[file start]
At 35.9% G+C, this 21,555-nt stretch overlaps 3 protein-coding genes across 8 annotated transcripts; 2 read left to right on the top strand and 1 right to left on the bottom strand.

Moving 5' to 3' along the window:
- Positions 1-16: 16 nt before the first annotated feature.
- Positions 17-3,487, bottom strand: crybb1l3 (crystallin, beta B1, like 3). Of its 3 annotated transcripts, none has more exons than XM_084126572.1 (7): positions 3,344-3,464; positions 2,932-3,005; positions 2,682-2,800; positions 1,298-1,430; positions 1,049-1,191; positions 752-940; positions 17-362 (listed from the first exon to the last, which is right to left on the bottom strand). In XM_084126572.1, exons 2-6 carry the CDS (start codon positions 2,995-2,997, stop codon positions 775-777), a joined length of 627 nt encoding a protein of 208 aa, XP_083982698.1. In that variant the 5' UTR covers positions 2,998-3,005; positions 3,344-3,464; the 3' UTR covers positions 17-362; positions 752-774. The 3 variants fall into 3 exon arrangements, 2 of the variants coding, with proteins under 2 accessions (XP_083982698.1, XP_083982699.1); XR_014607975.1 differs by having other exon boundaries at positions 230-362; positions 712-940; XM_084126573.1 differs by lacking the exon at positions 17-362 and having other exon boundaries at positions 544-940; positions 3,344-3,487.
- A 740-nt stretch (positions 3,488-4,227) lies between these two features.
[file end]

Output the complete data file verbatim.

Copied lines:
At 35.9% G+C, this 21,555-nt stretch overlaps 3 protein-coding genes across 8 annotated transcripts; 2 read left to right on the top strand and 1 right to left on the bottom strand.

Moving 5' to 3' along the window:
- Positions 1-16: 16 nt before the first annotated feature.
- Positions 17-3,487, bottom strand: crybb1l3 (crystallin, beta B1, like 3). Of its 3 annotated transcripts, none has more exons than XM_084126572.1 (7): positions 3,344-3,464; positions 2,932-3,005; positions 2,682-2,800; positions 1,298-1,430; positions 1,049-1,191; positions 752-940; positions 17-362 (listed from the first exon to the last, which is right to left on the bottom strand). In XM_084126572.1, exons 2-6 carry the CDS (start codon positions 2,995-2,997, stop codon positions 775-777), a joined length of 627 nt encoding a protein of 208 aa, XP_083982698.1. In that variant the 5' UTR covers positions 2,998-3,005; positions 3,344-3,464; the 3' UTR covers positions 17-362; positions 752-774. The 3 variants fall into 3 exon arrangements, 2 of the variants coding, with proteins under 2 accessions (XP_083982698.1, XP_083982699.1); XR_014607975.1 differs by having other exon boundaries at positions 230-362; positions 712-940; XM_084126573.1 differs by lacking the exon at positions 17-362 and having other exon boundaries at positions 544-940; positions 3,344-3,487.
- A 740-nt stretch (positions 3,488-4,227) lies between these two features.